The Law of Global Digitality
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The Internet is not an unchartered territory. On the Internet, norms matter. They interact, regulate, are contested and legitimated by multiple actors. But are they diverse and unstructured, or are they part of a recognizable order? And if the latter, what does this order look like?
This collected volume explores these key questions while providing new perspectives on the role of law in times of digitality. The book compares six different areas of law that have been particularly exposed to global digitality, namely laws regulating consumer contracts, data protection, the media, financial markets, criminal activity and intellectual property law. By comparing how these very different areas of law have evolved with regard to cross-border online situations, the book considers whether cyberlaw is little more than "the law of the horse", or whether the law of global digitality is indeed special and, if so, what its characteristics across various areas of law are. The book brings together legal academics with expertise in how law has both reacted to and shaped cross-border, global Internet communication and their contributions consider whether it is possible to identify a particular mediality of law in the digital age.
Examining whether a global law of digitality has truly emerged, this book will appeal to academics, students and practitioners of law examining the future of the law of digitality as it intersects with traditional categories of law.
Table of Contents
Introduction: The Law of Global Digitality
Alexander Peukert and Matthias C. Kettemann
Part I: Intellectual Property
Chapter 1: Towards a Legal Methodology of Digitalisation – The Example of Digital Copyright Law
Thomas Riis and Jens Schovsbo
Chapter 2: Transnational Intellectual Property Governance on the Internet
Part II: Data Protection/Privacy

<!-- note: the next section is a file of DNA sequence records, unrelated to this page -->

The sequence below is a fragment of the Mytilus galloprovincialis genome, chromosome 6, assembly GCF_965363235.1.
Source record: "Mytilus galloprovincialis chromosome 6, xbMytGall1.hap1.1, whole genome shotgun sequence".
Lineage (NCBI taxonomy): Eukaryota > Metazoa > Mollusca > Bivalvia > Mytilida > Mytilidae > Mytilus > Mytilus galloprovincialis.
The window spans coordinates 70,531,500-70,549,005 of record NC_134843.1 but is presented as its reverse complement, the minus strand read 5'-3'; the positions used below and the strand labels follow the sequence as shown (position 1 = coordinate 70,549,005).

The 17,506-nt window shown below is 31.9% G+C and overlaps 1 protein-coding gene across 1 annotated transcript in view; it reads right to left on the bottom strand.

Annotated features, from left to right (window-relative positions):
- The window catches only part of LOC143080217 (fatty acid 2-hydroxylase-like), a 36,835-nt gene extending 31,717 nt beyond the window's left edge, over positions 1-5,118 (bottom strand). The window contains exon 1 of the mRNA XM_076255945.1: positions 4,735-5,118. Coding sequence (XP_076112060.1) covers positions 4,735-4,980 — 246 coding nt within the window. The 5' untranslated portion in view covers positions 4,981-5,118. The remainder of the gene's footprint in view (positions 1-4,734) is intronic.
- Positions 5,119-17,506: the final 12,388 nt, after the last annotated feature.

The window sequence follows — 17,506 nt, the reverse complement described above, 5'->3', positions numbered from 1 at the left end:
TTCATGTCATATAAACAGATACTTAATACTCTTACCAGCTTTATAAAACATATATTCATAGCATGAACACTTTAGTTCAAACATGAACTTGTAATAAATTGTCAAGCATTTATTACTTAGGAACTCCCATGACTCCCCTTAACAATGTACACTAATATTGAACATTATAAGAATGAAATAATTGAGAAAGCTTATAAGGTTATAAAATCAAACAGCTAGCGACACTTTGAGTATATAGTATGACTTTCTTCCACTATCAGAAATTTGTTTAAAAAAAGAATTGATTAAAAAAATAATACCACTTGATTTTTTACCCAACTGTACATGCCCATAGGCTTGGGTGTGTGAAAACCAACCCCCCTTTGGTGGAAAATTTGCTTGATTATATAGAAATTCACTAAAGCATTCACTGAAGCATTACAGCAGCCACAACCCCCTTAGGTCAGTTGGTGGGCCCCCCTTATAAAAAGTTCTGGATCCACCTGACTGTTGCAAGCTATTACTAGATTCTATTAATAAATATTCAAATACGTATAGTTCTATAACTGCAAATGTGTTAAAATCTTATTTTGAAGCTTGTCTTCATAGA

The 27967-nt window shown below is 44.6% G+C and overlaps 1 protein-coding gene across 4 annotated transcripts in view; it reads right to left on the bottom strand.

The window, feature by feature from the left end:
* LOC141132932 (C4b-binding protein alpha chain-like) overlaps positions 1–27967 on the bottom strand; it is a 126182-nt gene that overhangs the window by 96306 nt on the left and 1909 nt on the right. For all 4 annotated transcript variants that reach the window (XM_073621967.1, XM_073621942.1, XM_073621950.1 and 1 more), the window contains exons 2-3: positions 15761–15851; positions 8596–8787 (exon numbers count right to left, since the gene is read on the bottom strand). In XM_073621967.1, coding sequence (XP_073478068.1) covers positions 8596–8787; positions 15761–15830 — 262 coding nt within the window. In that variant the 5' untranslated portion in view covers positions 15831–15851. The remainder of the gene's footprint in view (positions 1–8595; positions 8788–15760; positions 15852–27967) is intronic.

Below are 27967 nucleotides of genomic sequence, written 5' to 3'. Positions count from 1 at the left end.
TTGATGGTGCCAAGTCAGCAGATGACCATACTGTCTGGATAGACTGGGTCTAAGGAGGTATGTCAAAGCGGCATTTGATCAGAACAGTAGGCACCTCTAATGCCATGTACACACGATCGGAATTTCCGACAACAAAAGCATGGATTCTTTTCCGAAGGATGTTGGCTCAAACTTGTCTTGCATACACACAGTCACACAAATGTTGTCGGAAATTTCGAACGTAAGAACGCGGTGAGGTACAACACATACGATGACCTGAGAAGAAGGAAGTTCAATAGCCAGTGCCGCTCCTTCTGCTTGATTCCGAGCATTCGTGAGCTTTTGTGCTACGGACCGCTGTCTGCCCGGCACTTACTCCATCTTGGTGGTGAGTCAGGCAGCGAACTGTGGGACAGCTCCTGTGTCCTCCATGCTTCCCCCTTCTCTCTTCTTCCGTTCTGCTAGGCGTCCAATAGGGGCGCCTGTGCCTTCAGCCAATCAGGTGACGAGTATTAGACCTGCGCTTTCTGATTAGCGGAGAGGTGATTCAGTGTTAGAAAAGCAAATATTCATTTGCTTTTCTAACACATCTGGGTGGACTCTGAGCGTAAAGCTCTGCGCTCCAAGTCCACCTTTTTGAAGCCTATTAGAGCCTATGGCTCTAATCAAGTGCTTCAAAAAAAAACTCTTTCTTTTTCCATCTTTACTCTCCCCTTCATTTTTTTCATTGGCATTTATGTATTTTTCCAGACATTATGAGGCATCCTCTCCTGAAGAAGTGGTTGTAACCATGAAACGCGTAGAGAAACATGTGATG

Chapter 3: The More the Merrier – A Dynamic Approach Learning from Prior Misgovernance in EU Data Protection Law
Indra Spiecker genannt Döhmann
Chapter 4: Hand a Relatively Free Hand: Data Privacy in the U.S. and the Unfortunate, but Lawful, Commodification of the Person
Ronald J Krotoszynski
Part III: Consumer Contract Law
Chapter 5: The Challenge of Globalized Online Commerce for U.S. Contract and Consumer Law
Christopher G. Bradley
Chapter 6: Paradigms of EU Consumer Law in the Digital Age
Part IV: Media Law
Chapter 7: Law of Digitality: Media Law – US Perspectives
Ellen P. Goodman
Chapter 8: European Media Law in Times of Digitality
Stephan Dreyer/Matthias C. Kettemann/Wolfgang Schulz/Theresa Josephine Seipp
Part V: Financial Regulation and Criminal Law
Chapter 9: Regulating Virtual Currencies
Chapter 10: Criminal Law Regulation of Global Digitality: Characteristics and Critique of Cybercrime Law
Conclusion: The Law of Global Digitality: Findings and Future Research
Matthias C. Kettemann and Alexander Peukert
Matthias C. Kettemann, LL.M. (Harvard), is Professor of Innovation, Theory and Philosophy of Law at the Department for Theory and Future of Law at the University of Innsbruck, and heads research programs and groups on digital law and platform governance at the Leibniz Institute for Media Research | Hans-Bredow-Institut (Hamburg) and the Humboldt Institute for Internet and Society (Berlin).
Alexander Peukert is Professor of Civil and Commercial Law at the Faculty of Law at Goethe University Frankfurt am Main.
Indra Spiecker gen. Döhmann, LL.M. (Georgetown University) holds the chair of Public and Administrative Law, especially Information Law, Environmental Law and Legal Theory at the Goethe-University of Frankfurt/Main in Germany. She is also Director of the Research Institute on Data Protection, Managing Director of the Institute of European Health Politics and Social Law, both at Goethe University of Frankfurt/Main, and also Principal Investigator with the Competence Center on IT-Security (KASTEL) at the Karlsruhe Institute of Technology (KIT). Professor Spiecker publishes in the entire field of constitutional and administrative law with a special focus on information law as well as technology law.